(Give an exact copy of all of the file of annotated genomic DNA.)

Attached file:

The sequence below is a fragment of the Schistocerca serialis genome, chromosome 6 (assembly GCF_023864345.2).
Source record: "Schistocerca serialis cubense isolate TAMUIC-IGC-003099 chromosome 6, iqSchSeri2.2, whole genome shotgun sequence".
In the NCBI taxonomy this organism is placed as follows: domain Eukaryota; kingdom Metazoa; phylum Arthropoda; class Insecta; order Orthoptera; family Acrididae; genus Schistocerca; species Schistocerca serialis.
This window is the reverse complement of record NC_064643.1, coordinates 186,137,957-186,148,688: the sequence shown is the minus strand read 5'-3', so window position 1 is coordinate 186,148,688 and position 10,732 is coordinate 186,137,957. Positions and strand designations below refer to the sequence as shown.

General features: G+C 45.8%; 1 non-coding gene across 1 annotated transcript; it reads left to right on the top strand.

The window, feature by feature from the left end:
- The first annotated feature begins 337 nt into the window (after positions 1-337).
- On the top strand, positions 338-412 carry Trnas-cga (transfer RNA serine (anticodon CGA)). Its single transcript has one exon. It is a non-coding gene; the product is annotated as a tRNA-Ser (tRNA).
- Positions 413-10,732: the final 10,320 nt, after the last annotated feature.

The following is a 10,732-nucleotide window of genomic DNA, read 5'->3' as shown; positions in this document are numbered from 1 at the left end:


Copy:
The sequence below is a fragment of the Schistocerca serialis genome, chromosome 6 (assembly GCF_023864345.2).
Source record: "Schistocerca serialis cubense isolate TAMUIC-IGC-003099 chromosome 6, iqSchSeri2.2, whole genome shotgun sequence".
In the NCBI taxonomy this organism is placed as follows: domain Eukaryota; kingdom Metazoa; phylum Arthropoda; class Insecta; order Orthoptera; family Acrididae; genus Schistocerca; species Schistocerca serialis.
This window is the reverse complement of record NC_064643.1, coordinates 186,137,957-186,148,688: the sequence shown is the minus strand read 5'-3', so window position 1 is coordinate 186,148,688 and position 10,732 is coordinate 186,137,957. Positions and strand designations below refer to the sequence as shown.

General features: G+C 45.8%; 1 non-coding gene across 1 annotated transcript; it reads left to right on the top strand.

The window, feature by feature from the left end:
- The first annotated feature begins 337 nt into the window (after positions 1-337).
- On the top strand, positions 338-412 carry Trnas-cga (transfer RNA serine (anticodon CGA)). Its single transcript has one exon. It is a non-coding gene; the product is annotated as a tRNA-Ser (tRNA).
- Positions 413-10,732: the final 10,320 nt, after the last annotated feature.

The following is a 10,732-nucleotide window of genomic DNA, read 5'->3' as shown; positions in this document are numbered from 1 at the left end: